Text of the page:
Next week promises high drama at the United Nations as the world's leaders come together for debate and diplomacy at the 68 th U.N. General Assembly. With the threat of military strikes looming over the hard push for diplomacy on Syria, the global debut of Iran's new president and encounters between allies and foes around the world, here are four things to watch for:
1) Will President Obama or Secretary of State John Kerry meet with their Iranian counterparts?
New Iranian President Hassan Rouhani is seen as far more moderate than his predecessor, Mahmoud Ahmadinejad, and after Rouhani's Washington Post op-ed, recent tweets and declarations in an interview that Iran is willing to negotiate about its nuclear program and will never pursue a bomb, many are wondering whether the U.S. and Iran will talk next week.
Some have asked if President Obama will meet with Rouhani after the president told ABC News that he has passed a letter to Rouhani. MoveOn.org is circulating a petition calling on Obama to meet with Rouhani at UNGA.
In his recent interview, Rouhani signaled that Iran is willing to meet with the U.S. and negotiate.
"The problem won't be from our side," Rouhani said. "We have sufficient political latitude to solve this problem."
The State Department hasn't said whether or not Secretary of State John Kerry will meet with his counterpart, Iranian Foreign Minister Javad Zarif.
"I don't know," a senior State Department official said Friday. "There's nothing on his schedule."
The U.S. has long said it's willing to meet with Iran, the State Department official said.
2) Will Sudan's president, Omar al-Bashir, who's been indicted for war crimes, actually come? He's put in for a visa, but will it be granted?
The United States is not a party to the International Criminal Court so is not required to arrest Bashir if he does come to New York. But the ICC has invited the U.S. to hand over the African president to the Hague anyway, saying that because America voted with the United Nations Security Council to refer the case to the court in 2009 and 2010, it could have jurisdiction to arrest Bashir.
"The U.S., as a non-state party to the statute, has no obligations vis-à-vis the Court," said the ICC in a statement, while urging "all states and concerned regional and other international organizations to cooperate fully."
U.S. Ambassador to the United Nations Samantha Power condemned Bashir's attempt to come to the U.S., calling it "deplorable," telling reporters this week that "it would be more appropriate for him to present himself to the ICC and travel to the Hague."
"He has submitted a visa application," State Department spokeswoman Marie Harf said. "There are a lot of considerations going into this request, including the outstanding warrant against him."
But for all the outrage expressed by administration officials, the U.S. may not be able to do anything to stop Bashir from coming. As the host country to the U.N. General Assembly, America has an international obligation to fulfill visa requests of leaders, even if said leader is an accused war criminal.
3) Will the U.N. Security Council actually come to an agreement on a Syria resolution to destroy the country's chemical weapons stockpile? And what kind of consequences will that Chapter 7 resolution have built in that both the U.S. and Russia can accept?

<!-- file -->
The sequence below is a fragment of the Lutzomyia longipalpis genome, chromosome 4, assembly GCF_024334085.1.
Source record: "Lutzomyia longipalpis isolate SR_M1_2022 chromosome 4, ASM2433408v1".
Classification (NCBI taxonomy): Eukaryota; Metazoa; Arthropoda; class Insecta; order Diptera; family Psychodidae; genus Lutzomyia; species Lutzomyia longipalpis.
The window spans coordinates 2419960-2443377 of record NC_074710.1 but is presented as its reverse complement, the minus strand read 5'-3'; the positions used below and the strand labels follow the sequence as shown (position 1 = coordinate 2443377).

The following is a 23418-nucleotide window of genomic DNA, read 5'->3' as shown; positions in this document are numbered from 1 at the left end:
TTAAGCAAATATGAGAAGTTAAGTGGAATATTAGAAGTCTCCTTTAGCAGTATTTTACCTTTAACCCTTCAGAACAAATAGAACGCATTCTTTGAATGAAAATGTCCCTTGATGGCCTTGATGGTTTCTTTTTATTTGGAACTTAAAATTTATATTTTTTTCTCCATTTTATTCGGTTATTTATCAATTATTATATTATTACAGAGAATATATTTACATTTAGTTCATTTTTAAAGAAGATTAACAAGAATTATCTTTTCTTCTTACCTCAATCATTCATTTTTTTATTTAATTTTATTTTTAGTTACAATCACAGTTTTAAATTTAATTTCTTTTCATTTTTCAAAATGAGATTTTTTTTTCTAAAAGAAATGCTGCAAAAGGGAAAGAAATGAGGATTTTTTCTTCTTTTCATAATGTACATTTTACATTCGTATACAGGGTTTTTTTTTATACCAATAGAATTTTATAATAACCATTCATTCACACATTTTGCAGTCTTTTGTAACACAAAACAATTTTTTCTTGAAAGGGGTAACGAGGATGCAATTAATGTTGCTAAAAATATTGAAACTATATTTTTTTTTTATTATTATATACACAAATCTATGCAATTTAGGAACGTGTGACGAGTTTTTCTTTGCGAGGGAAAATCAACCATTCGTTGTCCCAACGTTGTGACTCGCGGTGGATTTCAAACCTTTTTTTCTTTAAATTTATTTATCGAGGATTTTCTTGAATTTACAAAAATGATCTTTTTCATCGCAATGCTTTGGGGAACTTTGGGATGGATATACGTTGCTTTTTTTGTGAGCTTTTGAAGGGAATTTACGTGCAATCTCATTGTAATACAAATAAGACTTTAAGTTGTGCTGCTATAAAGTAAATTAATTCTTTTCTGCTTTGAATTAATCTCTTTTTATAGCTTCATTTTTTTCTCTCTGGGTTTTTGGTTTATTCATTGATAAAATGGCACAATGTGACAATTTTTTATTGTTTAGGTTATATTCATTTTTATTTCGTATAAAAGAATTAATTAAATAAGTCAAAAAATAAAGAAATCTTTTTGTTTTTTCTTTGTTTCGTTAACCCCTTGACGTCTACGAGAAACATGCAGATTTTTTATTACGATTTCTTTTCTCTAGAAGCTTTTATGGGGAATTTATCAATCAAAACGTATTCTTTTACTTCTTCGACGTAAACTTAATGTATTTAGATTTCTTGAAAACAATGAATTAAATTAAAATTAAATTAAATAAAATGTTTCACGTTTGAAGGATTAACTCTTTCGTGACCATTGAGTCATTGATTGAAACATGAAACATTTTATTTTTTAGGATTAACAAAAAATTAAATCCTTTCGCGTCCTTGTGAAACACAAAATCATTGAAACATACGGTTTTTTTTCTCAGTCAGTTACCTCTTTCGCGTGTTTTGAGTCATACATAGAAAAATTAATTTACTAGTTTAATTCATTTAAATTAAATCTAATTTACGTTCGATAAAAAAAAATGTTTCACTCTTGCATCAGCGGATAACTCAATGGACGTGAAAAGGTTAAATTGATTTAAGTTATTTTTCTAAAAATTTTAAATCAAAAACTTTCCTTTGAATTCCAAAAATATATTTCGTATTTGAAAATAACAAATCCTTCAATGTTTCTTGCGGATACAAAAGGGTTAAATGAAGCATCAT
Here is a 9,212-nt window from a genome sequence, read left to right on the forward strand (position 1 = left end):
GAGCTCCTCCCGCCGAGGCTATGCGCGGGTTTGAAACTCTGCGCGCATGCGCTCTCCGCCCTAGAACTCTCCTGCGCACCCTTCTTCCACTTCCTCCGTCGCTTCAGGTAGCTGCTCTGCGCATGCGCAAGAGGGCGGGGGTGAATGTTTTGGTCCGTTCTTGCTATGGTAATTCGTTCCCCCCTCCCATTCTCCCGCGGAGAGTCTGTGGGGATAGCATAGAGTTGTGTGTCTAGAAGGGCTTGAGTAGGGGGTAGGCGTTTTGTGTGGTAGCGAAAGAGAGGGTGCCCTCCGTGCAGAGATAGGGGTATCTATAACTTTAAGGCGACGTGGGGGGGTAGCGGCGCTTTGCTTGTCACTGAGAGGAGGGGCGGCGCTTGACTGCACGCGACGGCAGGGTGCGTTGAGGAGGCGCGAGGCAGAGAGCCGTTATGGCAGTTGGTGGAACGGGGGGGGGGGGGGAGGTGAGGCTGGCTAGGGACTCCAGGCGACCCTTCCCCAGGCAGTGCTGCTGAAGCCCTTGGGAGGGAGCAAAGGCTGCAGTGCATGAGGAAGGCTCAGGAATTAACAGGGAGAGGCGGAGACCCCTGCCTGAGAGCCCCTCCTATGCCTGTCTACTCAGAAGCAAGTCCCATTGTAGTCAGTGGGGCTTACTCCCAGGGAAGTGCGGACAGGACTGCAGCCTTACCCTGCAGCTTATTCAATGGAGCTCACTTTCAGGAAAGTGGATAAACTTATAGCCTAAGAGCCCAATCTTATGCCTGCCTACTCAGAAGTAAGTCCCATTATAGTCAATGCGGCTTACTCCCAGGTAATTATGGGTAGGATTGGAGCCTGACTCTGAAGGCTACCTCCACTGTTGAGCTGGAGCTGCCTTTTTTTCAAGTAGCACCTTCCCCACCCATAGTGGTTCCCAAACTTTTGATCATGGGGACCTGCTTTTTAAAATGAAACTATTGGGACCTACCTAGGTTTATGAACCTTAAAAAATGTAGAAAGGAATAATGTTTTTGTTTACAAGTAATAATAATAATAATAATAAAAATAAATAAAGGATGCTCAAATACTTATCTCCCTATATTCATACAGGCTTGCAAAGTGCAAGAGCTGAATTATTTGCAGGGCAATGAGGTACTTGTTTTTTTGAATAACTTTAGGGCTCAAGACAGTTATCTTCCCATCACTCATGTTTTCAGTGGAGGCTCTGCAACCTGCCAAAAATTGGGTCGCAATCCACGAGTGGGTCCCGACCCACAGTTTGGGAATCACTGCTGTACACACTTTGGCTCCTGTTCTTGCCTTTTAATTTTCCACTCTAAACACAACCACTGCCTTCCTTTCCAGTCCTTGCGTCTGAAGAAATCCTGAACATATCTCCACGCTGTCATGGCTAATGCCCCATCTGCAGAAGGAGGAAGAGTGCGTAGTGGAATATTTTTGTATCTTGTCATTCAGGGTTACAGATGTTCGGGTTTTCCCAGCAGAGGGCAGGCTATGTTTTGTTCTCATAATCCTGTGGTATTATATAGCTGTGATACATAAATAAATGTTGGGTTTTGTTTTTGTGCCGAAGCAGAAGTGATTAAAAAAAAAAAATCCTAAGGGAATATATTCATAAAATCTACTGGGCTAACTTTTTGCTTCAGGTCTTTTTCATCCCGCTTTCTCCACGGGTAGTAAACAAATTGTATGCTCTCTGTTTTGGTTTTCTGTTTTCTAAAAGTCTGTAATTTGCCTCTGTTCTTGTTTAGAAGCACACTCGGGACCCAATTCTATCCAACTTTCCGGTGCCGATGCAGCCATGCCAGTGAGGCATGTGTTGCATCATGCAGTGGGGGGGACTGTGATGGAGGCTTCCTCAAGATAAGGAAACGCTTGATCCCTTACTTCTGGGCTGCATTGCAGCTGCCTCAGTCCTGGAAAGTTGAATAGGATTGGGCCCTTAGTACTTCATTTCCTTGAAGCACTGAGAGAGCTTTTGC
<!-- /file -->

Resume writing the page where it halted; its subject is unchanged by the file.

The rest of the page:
The U.S. has strong hopes that the U.N. Security Council will adopt a "binding" resolution on Syria's chemical weapons, codifying the U.S.-Russia agreement that Syria should hand them over to international control.
"Time is short. Let's not spend time debating what we already know," the secretary of state told reporters at a briefing at the State Department on Thursday.
"Instead, we have to recognize that the world is watching to see whether we can avert military action and achieve through peaceful means even more than what those military strikes promise," Kerry said.
At Friday's State Department briefing, Harf said the U.S. hopes for a vote next week.
On Monday, the U.N. released its much-anticipated report on the use of chemical weapons in Syria. In his appearance on Thursday, Kerry said the report proved Assad's regime is to blame.
"This isn't complicated," Kerry said. "When we said we know what is true, we meant it."
Details unveiled by the U.N. about missiles that carried sarin gas in the August attack outside Damascus, Kerry said, prove Assad's culpability for "anyone who puts the dots together."
4) Will the Syrian opposition, which has stated it is adamantly opposed to the U.S.-Russia deal but has been invited to meetings at the General Assembly gathering, accept the outcome of the diplomacy taking place?
State Department spokeswoman Harf confirmed that leaders from the Syrian Opposition Coalition have received invitations to attend meetings next week.
"The [Syrian Opposition Coalition] issued a statement … ahead of their visit to the U.N. General Assembly next week," Harf said. "The statement first calls on the U.N. Security Council to authorize the use of all necessary measures to ensure that any noncompliance will have serious consequences, as provided for in Chapter VII of the U.N. charter. It also pledges to cooperate fully with the U.N., OPCW and other international personnel who will be responsible for dismantling the Syrian [chemical weapons] program, and it reiterated its commitment to a political solution as set out in the Geneva communique."
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